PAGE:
is a 20-year-old junior at Guilford College, a Quaker college in Greensboro,
North Carolina. He’s not a Quaker himself but, according to the Associated
Press, he “shares many of the tenets of their religion, including a belief
in pacifism, according to a February 2002 interview with The Guilfordian,
the campus newspaper.” And like most 20-year-old college students,
Heatwole seems to believe his point – whatever it may be at any given time
– is the most important thing anyone can hear.
As far as is known from this distance, Heatwole’s grand causes before now
have been largely symbolic. When he turned 18, Heatwole fulfilled his
lawful requirement to register with Selective Service by sending the service
a blank registration card and a letter explaining his opposition to the system
as a whole, on pacifist grounds. A symbolic gesture on three counts:
1) If he was so opposed to the system, he could have refused to do anything
at all; it’s unlikely he would have ever been called to the carpet for breaking
that law, it being one of those laws very difficult, and time consuming,
to enforce. 2) There hasn’t been a draft in 30 years, but 3) If a new
draft suddenly came to be, the feds would get Heatwole if they wanted him.
One assumes Nathaniel Heatwole’s adolescence and early adulthood has been
replete with spontaneous ideological fits of conscience badly disguised as
cries for attention, and dismiss him as just another college kid with an
that now Heatwole is on to something legitimate, namely gaping holes in airline
security. On September twelfth (one day after the second anniversary
of the Tragedies, it should be noted, a time when you’d think screeners would
be paying extra special attention), he managed to get past security at the
Raleigh-Durham airport with box cutters, matches, bleach stored in sunscreen
bottles and modeling clay made to look like plastic explosives. The
plan was to smuggle the items onboard a Southwest Airlines flight and hide
them in one of the bathrooms. That being successful, he repeated the
task on September fifteenth at Baltimore-Washington International Airport.
Heatwole’s argument was that security in America’s airports is lacking.
(No kidding.) The kicker: Heatwole sent an electronic mail to the feds
explaining what he did and on what planes they could find the items, signing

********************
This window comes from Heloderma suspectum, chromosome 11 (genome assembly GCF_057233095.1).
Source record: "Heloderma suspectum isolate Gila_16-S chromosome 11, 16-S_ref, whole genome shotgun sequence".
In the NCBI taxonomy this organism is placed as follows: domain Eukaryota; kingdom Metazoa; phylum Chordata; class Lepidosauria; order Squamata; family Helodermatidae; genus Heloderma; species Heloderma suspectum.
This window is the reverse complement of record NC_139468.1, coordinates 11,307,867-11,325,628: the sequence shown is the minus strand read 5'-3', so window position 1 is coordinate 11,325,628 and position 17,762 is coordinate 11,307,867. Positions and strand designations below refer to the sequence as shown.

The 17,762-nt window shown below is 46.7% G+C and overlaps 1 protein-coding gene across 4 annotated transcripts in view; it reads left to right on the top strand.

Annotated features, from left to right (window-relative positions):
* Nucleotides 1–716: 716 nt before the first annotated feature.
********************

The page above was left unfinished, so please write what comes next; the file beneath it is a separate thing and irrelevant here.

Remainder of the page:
with his own name and phone number.
Despite that, it took nearly five weeks for the objects to be found, and
even then the discoveries triggered only a brief heightened search of the
nation’s 7,000 commercial planes. Explained Deputy Transportation Security
Administration (TSA) Administrator Stephen McHale: “Amateur testing of our
[security] systems do not show us in any way our flaws. We know where
the vulnerabilities are and we are testing them …. This does not help.”
McHale is wrong, but what would you expect him to say, given the fact TSA
was smoked by a 20-year-old political science / physics major? That
everything is functioning as designed?
Here we have two things to consider: That very important laws were broken,
but also that Heatwole has made a phenomenal point. To the first, you
cannot take seriously the safety of the people and dismiss this as an amateur
testing of security systems. Had those been actual bomb making materials,
and had Heatwole’s motivation been much more sinister, both those planes
would have dropped out of the air and a few hundred people would have died
(to say nothing of whoever may have been underneath the wreckage when it
fell). Would that have been a better time to see the inherent flaws
that remain in the current system?
To the second, however, laws against this sort of independent testing exist
and must be taken rather seriously, or else there’s no point in having them.
Laws govern certain types of behavior, even if we approve of the behavior
or appreciate the way it taught us certain lessons. The answer to the
question – whether we should throw the book at Nathaniel Heatwole or pin
a medal on his chest – is, we should do both, even if it’s a lighter book
and a smaller medal than would otherwise be the case in individual circumstances.
Offering him some leniency, say in exchange for information and ideas, cannot
be out of the question; we’ve been doing it with selected computer hackers
for years. At the end of the day, offer him a job with the TSA; a federal
gig should be more than punishment enough.
Brian Wise is the lead columnist for IntellectualConservative.com.